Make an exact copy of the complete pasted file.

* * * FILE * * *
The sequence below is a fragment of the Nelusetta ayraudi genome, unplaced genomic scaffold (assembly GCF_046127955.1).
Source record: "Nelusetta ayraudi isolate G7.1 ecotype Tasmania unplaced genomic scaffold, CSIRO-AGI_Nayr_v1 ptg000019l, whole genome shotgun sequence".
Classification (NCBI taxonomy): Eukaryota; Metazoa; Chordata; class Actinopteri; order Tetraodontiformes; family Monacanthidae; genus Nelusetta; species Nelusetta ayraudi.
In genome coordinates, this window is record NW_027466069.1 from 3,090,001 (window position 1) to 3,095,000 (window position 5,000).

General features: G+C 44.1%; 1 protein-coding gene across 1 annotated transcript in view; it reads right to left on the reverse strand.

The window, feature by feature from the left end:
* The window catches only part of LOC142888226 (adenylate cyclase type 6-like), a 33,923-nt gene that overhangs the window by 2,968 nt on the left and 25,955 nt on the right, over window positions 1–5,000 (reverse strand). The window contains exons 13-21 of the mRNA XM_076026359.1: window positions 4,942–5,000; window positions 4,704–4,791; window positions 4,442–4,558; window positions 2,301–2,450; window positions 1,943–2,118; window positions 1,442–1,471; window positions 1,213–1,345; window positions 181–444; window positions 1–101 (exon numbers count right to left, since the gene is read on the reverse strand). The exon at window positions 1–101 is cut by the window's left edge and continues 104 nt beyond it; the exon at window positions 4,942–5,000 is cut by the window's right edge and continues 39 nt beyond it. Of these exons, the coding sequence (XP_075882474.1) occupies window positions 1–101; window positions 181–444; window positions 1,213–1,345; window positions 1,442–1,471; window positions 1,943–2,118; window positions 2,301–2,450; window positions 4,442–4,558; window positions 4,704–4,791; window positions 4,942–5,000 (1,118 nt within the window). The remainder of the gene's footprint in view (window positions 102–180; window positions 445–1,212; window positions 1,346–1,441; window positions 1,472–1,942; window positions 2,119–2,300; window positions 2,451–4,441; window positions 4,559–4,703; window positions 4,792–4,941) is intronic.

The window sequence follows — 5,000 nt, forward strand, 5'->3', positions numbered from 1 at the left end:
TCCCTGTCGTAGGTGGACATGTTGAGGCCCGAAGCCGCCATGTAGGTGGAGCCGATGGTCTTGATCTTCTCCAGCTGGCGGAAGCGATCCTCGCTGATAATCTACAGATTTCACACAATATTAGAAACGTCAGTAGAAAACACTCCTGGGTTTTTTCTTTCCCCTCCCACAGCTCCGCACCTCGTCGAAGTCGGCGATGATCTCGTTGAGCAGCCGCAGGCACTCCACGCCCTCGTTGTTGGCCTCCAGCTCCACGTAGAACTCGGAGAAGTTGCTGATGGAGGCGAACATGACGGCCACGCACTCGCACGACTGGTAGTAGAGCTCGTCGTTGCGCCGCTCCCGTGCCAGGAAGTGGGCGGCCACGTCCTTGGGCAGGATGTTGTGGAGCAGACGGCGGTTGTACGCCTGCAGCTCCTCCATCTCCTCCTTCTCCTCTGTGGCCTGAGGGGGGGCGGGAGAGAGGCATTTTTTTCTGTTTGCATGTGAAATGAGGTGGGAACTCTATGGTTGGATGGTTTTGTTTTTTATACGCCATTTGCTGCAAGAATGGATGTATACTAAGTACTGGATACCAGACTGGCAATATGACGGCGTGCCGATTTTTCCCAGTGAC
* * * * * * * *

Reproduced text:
The sequence below is a fragment of the Nelusetta ayraudi genome, unplaced genomic scaffold (assembly GCF_046127955.1).
Source record: "Nelusetta ayraudi isolate G7.1 ecotype Tasmania unplaced genomic scaffold, CSIRO-AGI_Nayr_v1 ptg000019l, whole genome shotgun sequence".
Classification (NCBI taxonomy): Eukaryota; Metazoa; Chordata; class Actinopteri; order Tetraodontiformes; family Monacanthidae; genus Nelusetta; species Nelusetta ayraudi.
In genome coordinates, this window is record NW_027466069.1 from 3,090,001 (window position 1) to 3,095,000 (window position 5,000).

General features: G+C 44.1%; 1 protein-coding gene across 1 annotated transcript in view; it reads right to left on the reverse strand.

The window, feature by feature from the left end:
* The window catches only part of LOC142888226 (adenylate cyclase type 6-like), a 33,923-nt gene that overhangs the window by 2,968 nt on the left and 25,955 nt on the right, over window positions 1–5,000 (reverse strand). The window contains exons 13-21 of the mRNA XM_076026359.1: window positions 4,942–5,000; window positions 4,704–4,791; window positions 4,442–4,558; window positions 2,301–2,450; window positions 1,943–2,118; window positions 1,442–1,471; window positions 1,213–1,345; window positions 181–444; window positions 1–101 (exon numbers count right to left, since the gene is read on the reverse strand). The exon at window positions 1–101 is cut by the window's left edge and continues 104 nt beyond it; the exon at window positions 4,942–5,000 is cut by the window's right edge and continues 39 nt beyond it. Of these exons, the coding sequence (XP_075882474.1) occupies window positions 1–101; window positions 181–444; window positions 1,213–1,345; window positions 1,442–1,471; window positions 1,943–2,118; window positions 2,301–2,450; window positions 4,442–4,558; window positions 4,704–4,791; window positions 4,942–5,000 (1,118 nt within the window). The remainder of the gene's footprint in view (window positions 102–180; window positions 445–1,212; window positions 1,346–1,441; window positions 1,472–1,942; window positions 2,119–2,300; window positions 2,451–4,441; window positions 4,559–4,703; window positions 4,792–4,941) is intronic.

The window sequence follows — 5,000 nt, forward strand, 5'->3', positions numbered from 1 at the left end:
TCCCTGTCGTAGGTGGACATGTTGAGGCCCGAAGCCGCCATGTAGGTGGAGCCGATGGTCTTGATCTTCTCCAGCTGGCGGAAGCGATCCTCGCTGATAATCTACAGATTTCACACAATATTAGAAACGTCAGTAGAAAACACTCCTGGGTTTTTTCTTTCCCCTCCCACAGCTCCGCACCTCGTCGAAGTCGGCGATGATCTCGTTGAGCAGCCGCAGGCACTCCACGCCCTCGTTGTTGGCCTCCAGCTCCACGTAGAACTCGGAGAAGTTGCTGATGGAGGCGAACATGACGGCCACGCACTCGCACGACTGGTAGTAGAGCTCGTCGTTGCGCCGCTCCCGTGCCAGGAAGTGGGCGGCCACGTCCTTGGGCAGGATGTTGTGGAGCAGACGGCGGTTGTACGCCTGCAGCTCCTCCATCTCCTCCTTCTCCTCTGTGGCCTGAGGGGGGGCGGGAGAGAGGCATTTTTTTCTGTTTGCATGTGAAATGAGGTGGGAACTCTATGGTTGGATGGTTTTGTTTTTTATACGCCATTTGCTGCAAGAATGGATGTATACTAAGTACTGGATACCAGACTGGCAATATGACGGCGTGCCGATTTTTCCCAGTGAC